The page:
Ellen White emphatically agrees that knowing Jesus is the key factor in a healthy approach to the end:

“The shortness of time is urged as an incentive for us to seek righteousness and to make Christ our friend. This is not the great motive. It savors of selfishness. Is it necessary that the terrors of the day of God be held before us to compel us through fear to right action? This ought not to be. Jesus is attractive. . . . He proposes to be our friend, to walk with us through all the rough pathways of life. . . . Jesus, the Majesty of Heaven, proposes to elevate to companionship with himself those who come to him with their burdens, their weaknesses, and their cares” (The Advent Review and Sabbath Herald, Aug. 2, 1881; emphasis mine).

What a beautiful summary of the centrality of a relationship with Jesus in a healthy anticipation of the end! It is the daily walk, the daily companionship that sets the stage for our expectation of an eternity with the same Person!

Some 15 years ago I taught a couple of classes at Helderberg College in South Africa. I spent more than a month away from my wife for the first time. It was not an easy experience. But as the delay in our relationship grew longer and longer, did I begin to forget her? Did I get tired of waiting and begin setting imaginary dates for my return? No! I spent that month thinking about her more than I had ever thought of her before. In fact, she was never sweeter, never more beautiful to me than she was during that period of absence. The more time went by, the more eagerly I anticipated our eventual reunion. I tasted our relationship again and again in my mind’s eye, and my longing for her grew and grew.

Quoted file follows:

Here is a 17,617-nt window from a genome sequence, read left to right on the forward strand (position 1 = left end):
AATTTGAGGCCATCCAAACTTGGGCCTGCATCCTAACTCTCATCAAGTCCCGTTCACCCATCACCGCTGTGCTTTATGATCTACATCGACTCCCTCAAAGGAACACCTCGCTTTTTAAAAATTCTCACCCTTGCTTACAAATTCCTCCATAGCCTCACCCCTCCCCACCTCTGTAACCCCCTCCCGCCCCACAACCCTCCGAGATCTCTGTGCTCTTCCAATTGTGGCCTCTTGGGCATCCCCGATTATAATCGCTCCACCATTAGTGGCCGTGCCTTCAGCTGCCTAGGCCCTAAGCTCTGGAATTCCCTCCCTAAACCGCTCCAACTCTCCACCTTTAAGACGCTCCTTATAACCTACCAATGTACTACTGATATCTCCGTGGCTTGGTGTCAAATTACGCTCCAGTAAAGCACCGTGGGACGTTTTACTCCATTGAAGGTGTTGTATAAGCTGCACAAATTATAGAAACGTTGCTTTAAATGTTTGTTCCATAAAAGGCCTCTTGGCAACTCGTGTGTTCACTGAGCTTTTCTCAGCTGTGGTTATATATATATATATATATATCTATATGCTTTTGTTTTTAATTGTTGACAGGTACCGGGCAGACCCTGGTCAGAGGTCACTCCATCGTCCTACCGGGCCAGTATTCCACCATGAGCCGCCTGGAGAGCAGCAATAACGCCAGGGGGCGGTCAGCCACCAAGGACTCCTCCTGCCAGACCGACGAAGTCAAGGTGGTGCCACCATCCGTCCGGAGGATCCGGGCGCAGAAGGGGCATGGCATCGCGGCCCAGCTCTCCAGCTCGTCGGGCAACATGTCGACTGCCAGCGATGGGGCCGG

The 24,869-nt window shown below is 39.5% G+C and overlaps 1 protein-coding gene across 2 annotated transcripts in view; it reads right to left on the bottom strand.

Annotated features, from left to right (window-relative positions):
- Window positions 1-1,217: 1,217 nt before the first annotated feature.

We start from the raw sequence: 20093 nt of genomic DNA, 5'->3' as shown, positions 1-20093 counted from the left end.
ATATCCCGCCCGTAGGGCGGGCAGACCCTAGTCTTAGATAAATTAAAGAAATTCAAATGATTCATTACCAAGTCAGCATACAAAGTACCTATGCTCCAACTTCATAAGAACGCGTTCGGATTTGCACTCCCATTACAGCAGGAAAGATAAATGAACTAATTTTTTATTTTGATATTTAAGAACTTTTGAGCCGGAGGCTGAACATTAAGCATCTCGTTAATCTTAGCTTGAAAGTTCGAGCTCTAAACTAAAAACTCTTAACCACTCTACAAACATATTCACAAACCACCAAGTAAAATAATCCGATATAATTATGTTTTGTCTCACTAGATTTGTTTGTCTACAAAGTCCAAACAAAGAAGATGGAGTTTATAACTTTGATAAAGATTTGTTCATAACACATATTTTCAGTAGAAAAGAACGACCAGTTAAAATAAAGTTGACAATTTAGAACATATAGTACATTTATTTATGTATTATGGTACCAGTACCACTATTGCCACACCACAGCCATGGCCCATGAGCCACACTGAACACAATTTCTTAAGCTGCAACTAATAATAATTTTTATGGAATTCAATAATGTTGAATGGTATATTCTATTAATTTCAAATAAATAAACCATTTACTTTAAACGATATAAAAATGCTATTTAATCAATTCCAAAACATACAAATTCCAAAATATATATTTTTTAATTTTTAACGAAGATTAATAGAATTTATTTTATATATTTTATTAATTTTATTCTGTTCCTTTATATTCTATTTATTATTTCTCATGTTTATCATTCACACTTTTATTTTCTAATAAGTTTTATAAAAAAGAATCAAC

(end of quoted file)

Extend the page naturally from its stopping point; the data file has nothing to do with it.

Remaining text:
So it is with the return of Jesus. He is worth all the time and energy we could possibly expend in getting to know Him. He is worth going through all the troubles of the endtime and then some. He is worth at least a “thoughtful hour” every day (The Desire of Ages, p. 83), reviewing His character in our mind’s eye. As our relationship with Him is renewed every day, our desire to be with Him in person grows. Every event in the world or in the heavens calls us to a deeper walk with Him. And when you really know Jesus, the signs never grow old.

*Scripture quotations marked NASB are from the New American Standard Bible, copyright © 1960, 1962, 1963, 1968, 1971, 1972, 1973, 1975, 1977, 1995 by The Lockman Foundation. Used by permission.

1. What is the difference between “signs of the end” and “signs of the age”?
2. What is the “one thing that matters most”?

Jon Paulien is dean of the School of Religion at Loma Linda University in California.